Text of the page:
When will we become cashless?

By Tom Addison, Senior Marketing Executive

When was the last time you used cash? It seems like an age ago that we would regularly go to the ATM to withdraw cash so that we could have some spending money on a night out. Now you don’t even need your bank cards to pay for something. You just need your phone or smartwatch and people don’t go anywhere without being connected in some way. It may seem like it wouldn’t be that hard to become a cashless society when we all use contactless for the majority of our payments. So, you may be surprised to hear that there is over 70 billion pounds worth of notes in circulation, that is roughly twice as much as a decade ago or the equivalent of around £1,000 per person. It was only in 2017 that debit cards overtook cash as the most used method of payment in the UK. How easy is it going to be then to become cashless and when will it happen?

Initially, it was thought that we would be cashless by 2035 but with the rapid advancement in technologies such as mobile and digital payments, the prediction has changed to within the next 10 years. But 70 billion pounds in cash can’t just be taken straight out of circulation, it needs to be phased out and that is a huge task. One such event that has accelerated this process is the national lockdown. Cash usage in Britain halved in the first few days of lockdown, according to Link. But this was an extreme reaction to one event that has helped push us towards being cashless but will not be the main reason. There have been many companies pushing for a cashless society for a while. Companies such as Visa and Amex say that becoming cashless will help reduce financial fraud and tax evasion. Then there is Square and iZettle who have seen huge business growth by introducing methods for small businesses to take contactless payments with ease. These companies are the ones that are changing the infrastructure to make it possible to phase out cash.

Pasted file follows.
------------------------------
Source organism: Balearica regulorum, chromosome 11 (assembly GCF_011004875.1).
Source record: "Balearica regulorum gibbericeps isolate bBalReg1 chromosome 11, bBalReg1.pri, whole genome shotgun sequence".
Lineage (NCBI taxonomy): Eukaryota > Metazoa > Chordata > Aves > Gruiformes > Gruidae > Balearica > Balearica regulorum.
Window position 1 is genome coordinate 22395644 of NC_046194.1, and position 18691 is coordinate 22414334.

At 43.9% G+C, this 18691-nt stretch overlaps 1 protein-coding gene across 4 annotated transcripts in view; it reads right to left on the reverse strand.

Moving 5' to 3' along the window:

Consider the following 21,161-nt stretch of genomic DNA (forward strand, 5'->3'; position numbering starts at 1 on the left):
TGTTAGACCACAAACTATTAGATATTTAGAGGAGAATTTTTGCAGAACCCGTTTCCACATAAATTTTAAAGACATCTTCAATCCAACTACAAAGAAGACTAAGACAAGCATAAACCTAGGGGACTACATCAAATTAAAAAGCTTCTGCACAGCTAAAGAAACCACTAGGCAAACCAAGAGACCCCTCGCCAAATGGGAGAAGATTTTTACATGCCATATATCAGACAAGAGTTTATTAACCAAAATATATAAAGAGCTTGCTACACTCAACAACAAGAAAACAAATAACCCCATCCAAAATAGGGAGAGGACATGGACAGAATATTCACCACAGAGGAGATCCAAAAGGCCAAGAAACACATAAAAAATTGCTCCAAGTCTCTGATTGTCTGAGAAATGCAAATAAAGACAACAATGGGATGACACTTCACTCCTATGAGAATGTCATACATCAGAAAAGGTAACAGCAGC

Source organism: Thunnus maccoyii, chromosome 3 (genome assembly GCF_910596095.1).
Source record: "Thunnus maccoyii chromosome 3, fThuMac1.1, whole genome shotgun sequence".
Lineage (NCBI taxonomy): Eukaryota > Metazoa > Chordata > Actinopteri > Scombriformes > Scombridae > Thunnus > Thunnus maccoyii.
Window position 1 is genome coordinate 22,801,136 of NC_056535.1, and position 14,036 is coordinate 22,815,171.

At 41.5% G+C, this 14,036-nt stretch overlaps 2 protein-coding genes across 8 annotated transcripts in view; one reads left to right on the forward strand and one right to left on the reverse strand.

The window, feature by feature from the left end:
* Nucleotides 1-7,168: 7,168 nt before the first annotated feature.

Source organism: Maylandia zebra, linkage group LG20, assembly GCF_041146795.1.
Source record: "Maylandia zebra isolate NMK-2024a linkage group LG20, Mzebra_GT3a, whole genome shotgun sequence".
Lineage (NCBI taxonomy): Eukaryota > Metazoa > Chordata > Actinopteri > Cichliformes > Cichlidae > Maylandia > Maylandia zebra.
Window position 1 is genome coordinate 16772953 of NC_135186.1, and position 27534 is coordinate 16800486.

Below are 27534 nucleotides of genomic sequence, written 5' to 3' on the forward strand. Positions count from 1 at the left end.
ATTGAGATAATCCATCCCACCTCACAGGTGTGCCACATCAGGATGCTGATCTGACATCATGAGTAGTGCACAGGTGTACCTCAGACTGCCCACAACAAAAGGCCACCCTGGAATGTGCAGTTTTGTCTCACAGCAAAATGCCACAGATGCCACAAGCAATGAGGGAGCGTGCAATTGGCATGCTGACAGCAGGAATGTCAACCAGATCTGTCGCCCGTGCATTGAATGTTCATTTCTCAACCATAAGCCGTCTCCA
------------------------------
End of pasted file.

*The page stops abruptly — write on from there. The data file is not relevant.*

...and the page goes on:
Despite making great strides towards becoming cashless there are always going to be challenges that need ironing out. Charities are likely to struggle initially, people tend to use cash to make donations and gifts. Tradespeople are often paid in cash as well, but new technologies should allow these small businesses to take mobile and card payments. With an ageing population, there are likely to be age groups that are to be marginalised by going cashless. A study revealed that Brits liked having cash available ‘for peace of mind’. This is evidence that there is still some work to do on our mentality towards cash.

If we were to take inspiration from another country then we should look to Sweden as they aim to become the first cashless society by 2023. It seems apt for Sweden to be the first as they were the first European country to adopt the banknote in 1661. One of the reasons Sweden is set to pioneer is that it has a mobile payments app called Swish that was created by six of the largest banks in Sweden that is becoming the standard method of payment. Another reason is banks are issuing debit cards to everyone over the age of seven – with parental permission, of course. By doing so it ensures that cashless becomes the norm for future generations.

The use of cash will continue to fall over time and whether we like it or not a cashless society is the future, but there are still some big changes needed so that everyone is able to participate and thrive in a digital economy.